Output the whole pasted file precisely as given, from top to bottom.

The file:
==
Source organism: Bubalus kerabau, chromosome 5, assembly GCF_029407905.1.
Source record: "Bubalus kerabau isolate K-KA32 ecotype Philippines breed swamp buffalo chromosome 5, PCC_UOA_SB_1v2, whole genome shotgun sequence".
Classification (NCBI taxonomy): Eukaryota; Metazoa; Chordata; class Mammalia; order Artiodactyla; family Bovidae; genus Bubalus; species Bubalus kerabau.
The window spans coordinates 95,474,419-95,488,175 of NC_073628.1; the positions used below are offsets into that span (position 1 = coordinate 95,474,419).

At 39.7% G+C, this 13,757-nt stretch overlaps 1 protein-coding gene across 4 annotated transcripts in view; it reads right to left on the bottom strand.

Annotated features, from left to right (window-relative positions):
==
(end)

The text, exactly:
Source organism: Bubalus kerabau, chromosome 5, assembly GCF_029407905.1.
Source record: "Bubalus kerabau isolate K-KA32 ecotype Philippines breed swamp buffalo chromosome 5, PCC_UOA_SB_1v2, whole genome shotgun sequence".
Classification (NCBI taxonomy): Eukaryota; Metazoa; Chordata; class Mammalia; order Artiodactyla; family Bovidae; genus Bubalus; species Bubalus kerabau.
The window spans coordinates 95,474,419-95,488,175 of NC_073628.1; the positions used below are offsets into that span (position 1 = coordinate 95,474,419).

At 39.7% G+C, this 13,757-nt stretch overlaps 1 protein-coding gene across 4 annotated transcripts in view; it reads right to left on the bottom strand.

Annotated features, from left to right (window-relative positions):